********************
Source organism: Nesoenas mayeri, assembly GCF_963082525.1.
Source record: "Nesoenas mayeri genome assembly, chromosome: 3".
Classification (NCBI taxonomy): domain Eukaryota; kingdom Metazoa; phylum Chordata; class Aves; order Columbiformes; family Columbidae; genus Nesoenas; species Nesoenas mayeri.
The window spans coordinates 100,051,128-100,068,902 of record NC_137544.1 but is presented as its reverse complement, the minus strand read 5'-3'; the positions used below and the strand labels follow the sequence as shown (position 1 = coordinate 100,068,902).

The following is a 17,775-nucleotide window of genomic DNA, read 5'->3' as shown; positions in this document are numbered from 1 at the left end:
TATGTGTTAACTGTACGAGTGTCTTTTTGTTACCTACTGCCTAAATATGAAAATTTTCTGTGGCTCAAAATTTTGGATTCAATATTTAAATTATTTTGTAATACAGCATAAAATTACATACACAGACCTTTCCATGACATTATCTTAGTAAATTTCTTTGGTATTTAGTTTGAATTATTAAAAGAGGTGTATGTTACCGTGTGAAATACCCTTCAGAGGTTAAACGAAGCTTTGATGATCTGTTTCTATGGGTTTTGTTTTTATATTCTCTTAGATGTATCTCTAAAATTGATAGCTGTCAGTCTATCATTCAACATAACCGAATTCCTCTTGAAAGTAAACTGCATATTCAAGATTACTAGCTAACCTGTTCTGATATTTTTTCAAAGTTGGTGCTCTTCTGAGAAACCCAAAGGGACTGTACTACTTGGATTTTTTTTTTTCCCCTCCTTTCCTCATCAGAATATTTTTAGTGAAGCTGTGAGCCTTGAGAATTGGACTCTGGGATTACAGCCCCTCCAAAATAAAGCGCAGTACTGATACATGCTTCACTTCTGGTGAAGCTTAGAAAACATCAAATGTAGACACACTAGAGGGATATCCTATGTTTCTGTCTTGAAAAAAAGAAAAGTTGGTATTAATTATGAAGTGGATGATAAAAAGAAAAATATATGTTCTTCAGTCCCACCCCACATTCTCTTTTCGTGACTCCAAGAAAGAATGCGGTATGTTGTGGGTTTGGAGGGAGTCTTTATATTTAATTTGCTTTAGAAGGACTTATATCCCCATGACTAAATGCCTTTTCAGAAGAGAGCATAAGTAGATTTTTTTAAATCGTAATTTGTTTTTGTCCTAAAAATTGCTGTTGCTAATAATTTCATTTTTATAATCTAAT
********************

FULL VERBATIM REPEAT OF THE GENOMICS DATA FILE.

Source organism: Nesoenas mayeri, assembly GCF_963082525.1.
Source record: "Nesoenas mayeri genome assembly, chromosome: 3".
Classification (NCBI taxonomy): domain Eukaryota; kingdom Metazoa; phylum Chordata; class Aves; order Columbiformes; family Columbidae; genus Nesoenas; species Nesoenas mayeri.
The window spans coordinates 100,051,128-100,068,902 of record NC_137544.1 but is presented as its reverse complement, the minus strand read 5'-3'; the positions used below and the strand labels follow the sequence as shown (position 1 = coordinate 100,068,902).

The following is a 17,775-nucleotide window of genomic DNA, read 5'->3' as shown; positions in this document are numbered from 1 at the left end:
TATGTGTTAACTGTACGAGTGTCTTTTTGTTACCTACTGCCTAAATATGAAAATTTTCTGTGGCTCAAAATTTTGGATTCAATATTTAAATTATTTTGTAATACAGCATAAAATTACATACACAGACCTTTCCATGACATTATCTTAGTAAATTTCTTTGGTATTTAGTTTGAATTATTAAAAGAGGTGTATGTTACCGTGTGAAATACCCTTCAGAGGTTAAACGAAGCTTTGATGATCTGTTTCTATGGGTTTTGTTTTTATATTCTCTTAGATGTATCTCTAAAATTGATAGCTGTCAGTCTATCATTCAACATAACCGAATTCCTCTTGAAAGTAAACTGCATATTCAAGATTACTAGCTAACCTGTTCTGATATTTTTTCAAAGTTGGTGCTCTTCTGAGAAACCCAAAGGGACTGTACTACTTGGATTTTTTTTTTTCCCCTCCTTTCCTCATCAGAATATTTTTAGTGAAGCTGTGAGCCTTGAGAATTGGACTCTGGGATTACAGCCCCTCCAAAATAAAGCGCAGTACTGATACATGCTTCACTTCTGGTGAAGCTTAGAAAACATCAAATGTAGACACACTAGAGGGATATCCTATGTTTCTGTCTTGAAAAAAAGAAAAGTTGGTATTAATTATGAAGTGGATGATAAAAAGAAAAATATATGTTCTTCAGTCCCACCCCACATTCTCTTTTCGTGACTCCAAGAAAGAATGCGGTATGTTGTGGGTTTGGAGGGAGTCTTTATATTTAATTTGCTTTAGAAGGACTTATATCCCCATGACTAAATGCCTTTTCAGAAGAGAGCATAAGTAGATTTTTTTAAATCGTAATTTGTTTTTGTCCTAAAAATTGCTGTTGCTAATAATTTCATTTTTATAATCTAAT